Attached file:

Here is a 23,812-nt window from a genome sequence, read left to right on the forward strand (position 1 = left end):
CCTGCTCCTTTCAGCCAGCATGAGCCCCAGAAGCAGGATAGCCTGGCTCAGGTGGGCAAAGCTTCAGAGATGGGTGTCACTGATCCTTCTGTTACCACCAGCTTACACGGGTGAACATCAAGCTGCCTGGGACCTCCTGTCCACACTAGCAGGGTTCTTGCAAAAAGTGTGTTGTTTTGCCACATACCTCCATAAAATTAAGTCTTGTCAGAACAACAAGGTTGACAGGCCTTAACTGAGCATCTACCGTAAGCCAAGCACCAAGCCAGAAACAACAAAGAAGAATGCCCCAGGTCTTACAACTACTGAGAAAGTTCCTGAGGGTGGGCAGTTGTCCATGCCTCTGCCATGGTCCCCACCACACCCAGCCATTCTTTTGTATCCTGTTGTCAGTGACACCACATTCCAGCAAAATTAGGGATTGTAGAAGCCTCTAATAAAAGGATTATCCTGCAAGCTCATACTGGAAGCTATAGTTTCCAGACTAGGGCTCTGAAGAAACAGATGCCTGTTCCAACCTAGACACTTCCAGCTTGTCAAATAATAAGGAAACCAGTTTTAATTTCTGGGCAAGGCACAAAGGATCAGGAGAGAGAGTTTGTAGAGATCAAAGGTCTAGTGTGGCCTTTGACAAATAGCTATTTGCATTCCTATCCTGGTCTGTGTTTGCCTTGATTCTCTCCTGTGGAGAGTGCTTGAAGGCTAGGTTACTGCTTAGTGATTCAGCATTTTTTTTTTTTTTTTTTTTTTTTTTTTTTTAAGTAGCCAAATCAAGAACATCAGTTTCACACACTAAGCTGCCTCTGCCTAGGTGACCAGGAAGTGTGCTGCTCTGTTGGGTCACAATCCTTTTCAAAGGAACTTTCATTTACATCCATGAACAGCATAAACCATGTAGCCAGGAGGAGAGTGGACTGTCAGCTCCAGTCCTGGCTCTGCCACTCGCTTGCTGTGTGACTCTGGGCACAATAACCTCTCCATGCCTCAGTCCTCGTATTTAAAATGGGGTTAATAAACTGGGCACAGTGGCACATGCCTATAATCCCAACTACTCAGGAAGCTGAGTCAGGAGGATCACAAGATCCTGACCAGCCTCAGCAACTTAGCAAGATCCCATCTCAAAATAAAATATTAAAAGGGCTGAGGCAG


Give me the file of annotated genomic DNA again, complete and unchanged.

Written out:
Here is a 23,812-nt window from a genome sequence, read left to right on the forward strand (position 1 = left end):
CCTGCTCCTTTCAGCCAGCATGAGCCCCAGAAGCAGGATAGCCTGGCTCAGGTGGGCAAAGCTTCAGAGATGGGTGTCACTGATCCTTCTGTTACCACCAGCTTACACGGGTGAACATCAAGCTGCCTGGGACCTCCTGTCCACACTAGCAGGGTTCTTGCAAAAAGTGTGTTGTTTTGCCACATACCTCCATAAAATTAAGTCTTGTCAGAACAACAAGGTTGACAGGCCTTAACTGAGCATCTACCGTAAGCCAAGCACCAAGCCAGAAACAACAAAGAAGAATGCCCCAGGTCTTACAACTACTGAGAAAGTTCCTGAGGGTGGGCAGTTGTCCATGCCTCTGCCATGGTCCCCACCACACCCAGCCATTCTTTTGTATCCTGTTGTCAGTGACACCACATTCCAGCAAAATTAGGGATTGTAGAAGCCTCTAATAAAAGGATTATCCTGCAAGCTCATACTGGAAGCTATAGTTTCCAGACTAGGGCTCTGAAGAAACAGATGCCTGTTCCAACCTAGACACTTCCAGCTTGTCAAATAATAAGGAAACCAGTTTTAATTTCTGGGCAAGGCACAAAGGATCAGGAGAGAGAGTTTGTAGAGATCAAAGGTCTAGTGTGGCCTTTGACAAATAGCTATTTGCATTCCTATCCTGGTCTGTGTTTGCCTTGATTCTCTCCTGTGGAGAGTGCTTGAAGGCTAGGTTACTGCTTAGTGATTCAGCATTTTTTTTTTTTTTTTTTTTTTTTTTTTTTTAAGTAGCCAAATCAAGAACATCAGTTTCACACACTAAGCTGCCTCTGCCTAGGTGACCAGGAAGTGTGCTGCTCTGTTGGGTCACAATCCTTTTCAAAGGAACTTTCATTTACATCCATGAACAGCATAAACCATGTAGCCAGGAGGAGAGTGGACTGTCAGCTCCAGTCCTGGCTCTGCCACTCGCTTGCTGTGTGACTCTGGGCACAATAACCTCTCCATGCCTCAGTCCTCGTATTTAAAATGGGGTTAATAAACTGGGCACAGTGGCACATGCCTATAATCCCAACTACTCAGGAAGCTGAGTCAGGAGGATCACAAGATCCTGACCAGCCTCAGCAACTTAGCAAGATCCCATCTCAAAATAAAATATTAAAAGGGCTGAGGCAG